Descriptive writing is not everyone’s cup of tea. In PSLE English composition, however, it is a prerequisite. This exam component tests your child’s creative ability to express thoughts and feelings. How can your child polish their creative writing skills and write compelling compositions in the PSLE English exam? There are several effective ways to achieve this ability.
5 Ways to Use Emotions & Expressive Phrases in Creative Writing
Creative writing may not be an innate quality for everyone. However, that doesn’t mean your child cannot learn this art and master it to perfection. It takes practice to hone creative writing skills in compositions. However, it takes more than just hours of continuous practice to make your child secure the highest grades.
- They must learn to master content and language skills.
- They should know to use the “right phrase” in the “right place.”
Sounds complicated? Here are some tips to improve your child’s ability to embellish the PSLE English composition with creative writing.
1. Polish up English skills.
PSLE English composition tests your child’s mastery of the language involving:
- Use of grammar and vocabulary
- Spelling and punctuation
- Sentence structure
- Connecting ideas
Above all, your child should be able to write and transform their imagination, feelings, and thoughts into well-worded sentences. This combination of language skills will help your child score desirable marks in PSLE English.
2. Categorise the descriptive phrases.
Descriptive phrases of feelings and emotions are divided into three categories:
- Outside description or what is physically visible. For example: “The sunset painted an orange hue on the horizon.”
- Inside description or attributes that you cannot visibly see in a character. For example: He was boiling with rage.
- Action or a physical reaction to an emotion. For example: She was shivering and shaking like a leaf in the biting cold.
Children who understand that emotions in a composition are a blend of the “outside”, the “inside”, and the “actions” know how, when, and where to use the phrases for maximum effect.
3. Identify the examiner’s requirements.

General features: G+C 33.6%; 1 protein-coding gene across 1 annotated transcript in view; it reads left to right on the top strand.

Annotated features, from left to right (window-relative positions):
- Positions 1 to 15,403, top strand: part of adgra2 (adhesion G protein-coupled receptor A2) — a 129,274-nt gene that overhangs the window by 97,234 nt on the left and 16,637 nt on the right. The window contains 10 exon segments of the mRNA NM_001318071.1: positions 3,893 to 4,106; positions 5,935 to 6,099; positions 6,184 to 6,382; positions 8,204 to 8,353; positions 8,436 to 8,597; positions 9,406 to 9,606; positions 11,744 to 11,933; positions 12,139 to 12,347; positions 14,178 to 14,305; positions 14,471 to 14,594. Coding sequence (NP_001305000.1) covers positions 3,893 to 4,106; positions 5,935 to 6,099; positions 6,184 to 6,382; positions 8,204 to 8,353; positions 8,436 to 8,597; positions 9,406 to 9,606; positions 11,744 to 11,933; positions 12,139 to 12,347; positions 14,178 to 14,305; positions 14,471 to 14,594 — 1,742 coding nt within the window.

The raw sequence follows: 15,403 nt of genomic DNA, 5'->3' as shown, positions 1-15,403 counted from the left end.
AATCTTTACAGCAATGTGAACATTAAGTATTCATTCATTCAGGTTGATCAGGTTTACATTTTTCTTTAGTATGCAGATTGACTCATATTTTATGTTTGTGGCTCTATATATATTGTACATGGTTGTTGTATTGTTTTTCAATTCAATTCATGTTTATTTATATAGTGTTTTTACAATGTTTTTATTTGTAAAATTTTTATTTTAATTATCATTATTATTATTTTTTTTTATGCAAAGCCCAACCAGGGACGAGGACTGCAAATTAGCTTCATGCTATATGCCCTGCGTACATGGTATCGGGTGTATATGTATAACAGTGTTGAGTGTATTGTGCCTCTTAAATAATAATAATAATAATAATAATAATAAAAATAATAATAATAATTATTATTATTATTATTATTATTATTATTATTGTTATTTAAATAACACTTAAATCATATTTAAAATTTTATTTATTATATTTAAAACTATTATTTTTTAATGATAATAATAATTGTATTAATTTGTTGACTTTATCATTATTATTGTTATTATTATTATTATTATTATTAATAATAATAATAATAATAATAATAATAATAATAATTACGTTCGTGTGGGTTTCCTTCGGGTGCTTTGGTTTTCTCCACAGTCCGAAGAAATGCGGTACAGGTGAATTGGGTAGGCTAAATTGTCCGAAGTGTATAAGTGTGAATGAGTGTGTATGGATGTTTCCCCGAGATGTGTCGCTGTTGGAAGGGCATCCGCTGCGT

In PSLE English, the examiners will look for:
- Relevance of the story plot
- Connection of ideas
- Your child’s understanding of the core topic
- Ability to stay on track with the main plot
- Ability to fulfil the topic requirements
It is very likely that your child will score excellent marks in the English portion of PSLE if the composition checks all of these boxes.
4. Combine the character’s appearance, emotions & actions.
The sentences in your composition should “show” and not merely “tell”. Take this sentence, for example: “He was angry.” This sentence is as bland as it can be and doesn’t give the reader(the examiner) more information to picture the character in their minds.
The same emotion is better conveyed when the students combine the character’s looks, feelings, and actions in the sentence. For example: “ Get away from my orchard. Stop plucking my apples,” shouted Mr. Smith as he ran (action) towards the children who fled (action) when they heard his bellowing voice. When Mr Smith reached the spot, he was panting heavily (action). His face clouded (inside) when he saw that the children’s basket was full of apples.
5. Use phrases wisely.
Simple phrases that are short, concise, and straightforward add a whole new dimension to your composition- but only when used appropriately. The composition should be interspersed with simple and descriptive sentences to make for an enjoyable read. The main aim is to write for the reader’s enjoyment rather than to impress them. Here’s a list of simple phrases that adequately describe emotions.
1. Anger expressed through facial expressions:
- Nostrils flared in anger
- Face scrunched up in frustration
- Eyebrows furrowed in suspicion
2. Anger expressed through actions
- Tightly clenched fists
- Shook with anger
- Anger erupted from within
3. Anger expressed with similes
- Blood boiled with anger
- Anger swirled within her
4. Fear conveyed through facial expressions
- Eyes widened with fear
- Lips quivered uncontrollably
- Face froze with fear
5. Fear conveyed through actions
- Stood frozen on the ground
- Voice trembled with fear
- Breathing intensified, and my spine tingled
6. Fear conveyed with similes
- As timid as a mouse
- Fear clouded her face
- Scared as a deer in a lion’s den
7. Sadness with facial expressions
- Lip curled downwards
- Soulless eyes
- Tears pooled in her eyes
- Crestfallen face
Also Read : Tips to Handle PSLE English Exam
8. Sadness conveyed with actions
- Trudged reluctantly
- Shoulders slumped
- Tore himself away
9. Sadness conveyed with Similes
- Sad as a dog without a bone
- The room was silent as a grave
Writing a story that has the reader (in this case, the PSLE examiner) completely enthralled is a skill that’s easier said than done. However, it is not impossible. Seek the help of teachers and other resources to improve your child’s artistic expression of words.
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